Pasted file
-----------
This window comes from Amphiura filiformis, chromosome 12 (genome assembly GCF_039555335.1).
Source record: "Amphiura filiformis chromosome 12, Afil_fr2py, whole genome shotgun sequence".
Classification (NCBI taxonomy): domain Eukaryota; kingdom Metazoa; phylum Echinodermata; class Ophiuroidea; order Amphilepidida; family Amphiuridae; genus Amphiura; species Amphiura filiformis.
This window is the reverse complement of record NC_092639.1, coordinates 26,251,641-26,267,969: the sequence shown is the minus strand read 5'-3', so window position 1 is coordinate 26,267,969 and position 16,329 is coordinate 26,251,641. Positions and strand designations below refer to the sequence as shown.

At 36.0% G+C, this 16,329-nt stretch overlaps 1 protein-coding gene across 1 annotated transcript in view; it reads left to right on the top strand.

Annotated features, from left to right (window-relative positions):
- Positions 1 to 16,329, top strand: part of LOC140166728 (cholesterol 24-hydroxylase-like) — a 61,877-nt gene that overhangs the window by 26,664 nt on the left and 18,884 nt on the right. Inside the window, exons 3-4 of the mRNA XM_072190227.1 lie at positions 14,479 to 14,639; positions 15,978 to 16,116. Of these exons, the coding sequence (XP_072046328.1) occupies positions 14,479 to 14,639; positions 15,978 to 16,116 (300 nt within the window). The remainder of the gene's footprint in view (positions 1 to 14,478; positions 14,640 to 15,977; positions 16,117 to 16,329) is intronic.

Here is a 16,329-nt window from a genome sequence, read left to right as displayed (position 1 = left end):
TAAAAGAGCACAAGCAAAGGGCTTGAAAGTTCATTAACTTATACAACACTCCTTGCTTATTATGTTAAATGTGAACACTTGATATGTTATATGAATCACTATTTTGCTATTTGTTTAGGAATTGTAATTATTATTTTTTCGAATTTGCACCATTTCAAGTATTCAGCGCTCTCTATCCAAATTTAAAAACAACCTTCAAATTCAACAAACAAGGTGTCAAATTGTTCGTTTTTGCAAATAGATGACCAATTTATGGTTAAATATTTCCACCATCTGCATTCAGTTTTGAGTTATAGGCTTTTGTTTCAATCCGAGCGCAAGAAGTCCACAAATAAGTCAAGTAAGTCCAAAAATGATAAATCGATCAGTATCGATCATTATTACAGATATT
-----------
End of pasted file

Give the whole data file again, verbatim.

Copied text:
This window comes from Amphiura filiformis, chromosome 12 (genome assembly GCF_039555335.1).
Source record: "Amphiura filiformis chromosome 12, Afil_fr2py, whole genome shotgun sequence".
Classification (NCBI taxonomy): domain Eukaryota; kingdom Metazoa; phylum Echinodermata; class Ophiuroidea; order Amphilepidida; family Amphiuridae; genus Amphiura; species Amphiura filiformis.
This window is the reverse complement of record NC_092639.1, coordinates 26,251,641-26,267,969: the sequence shown is the minus strand read 5'-3', so window position 1 is coordinate 26,267,969 and position 16,329 is coordinate 26,251,641. Positions and strand designations below refer to the sequence as shown.

At 36.0% G+C, this 16,329-nt stretch overlaps 1 protein-coding gene across 1 annotated transcript in view; it reads left to right on the top strand.

Annotated features, from left to right (window-relative positions):
- Positions 1 to 16,329, top strand: part of LOC140166728 (cholesterol 24-hydroxylase-like) — a 61,877-nt gene that overhangs the window by 26,664 nt on the left and 18,884 nt on the right. Inside the window, exons 3-4 of the mRNA XM_072190227.1 lie at positions 14,479 to 14,639; positions 15,978 to 16,116. Of these exons, the coding sequence (XP_072046328.1) occupies positions 14,479 to 14,639; positions 15,978 to 16,116 (300 nt within the window). The remainder of the gene's footprint in view (positions 1 to 14,478; positions 14,640 to 15,977; positions 16,117 to 16,329) is intronic.

Here is a 16,329-nt window from a genome sequence, read left to right as displayed (position 1 = left end):
TAAAAGAGCACAAGCAAAGGGCTTGAAAGTTCATTAACTTATACAACACTCCTTGCTTATTATGTTAAATGTGAACACTTGATATGTTATATGAATCACTATTTTGCTATTTGTTTAGGAATTGTAATTATTATTTTTTCGAATTTGCACCATTTCAAGTATTCAGCGCTCTCTATCCAAATTTAAAAACAACCTTCAAATTCAACAAACAAGGTGTCAAATTGTTCGTTTTTGCAAATAGATGACCAATTTATGGTTAAATATTTCCACCATCTGCATTCAGTTTTGAGTTATAGGCTTTTGTTTCAATCCGAGCGCAAGAAGTCCACAAATAAGTCAAGTAAGTCCAAAAATGATAAATCGATCAGTATCGATCATTATTACAGATATT